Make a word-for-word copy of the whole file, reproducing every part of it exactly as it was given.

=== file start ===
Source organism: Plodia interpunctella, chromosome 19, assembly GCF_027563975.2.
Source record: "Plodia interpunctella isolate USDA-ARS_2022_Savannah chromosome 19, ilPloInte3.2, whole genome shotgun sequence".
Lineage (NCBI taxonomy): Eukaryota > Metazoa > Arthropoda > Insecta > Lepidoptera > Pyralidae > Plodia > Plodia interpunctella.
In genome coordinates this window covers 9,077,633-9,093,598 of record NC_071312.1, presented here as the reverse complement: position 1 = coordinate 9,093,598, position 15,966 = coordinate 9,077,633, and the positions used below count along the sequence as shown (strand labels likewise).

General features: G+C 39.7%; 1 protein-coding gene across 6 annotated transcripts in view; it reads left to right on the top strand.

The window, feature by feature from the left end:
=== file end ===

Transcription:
Source organism: Plodia interpunctella, chromosome 19, assembly GCF_027563975.2.
Source record: "Plodia interpunctella isolate USDA-ARS_2022_Savannah chromosome 19, ilPloInte3.2, whole genome shotgun sequence".
Lineage (NCBI taxonomy): Eukaryota > Metazoa > Arthropoda > Insecta > Lepidoptera > Pyralidae > Plodia > Plodia interpunctella.
In genome coordinates this window covers 9,077,633-9,093,598 of record NC_071312.1, presented here as the reverse complement: position 1 = coordinate 9,093,598, position 15,966 = coordinate 9,077,633, and the positions used below count along the sequence as shown (strand labels likewise).

General features: G+C 39.7%; 1 protein-coding gene across 6 annotated transcripts in view; it reads left to right on the top strand.

The window, feature by feature from the left end: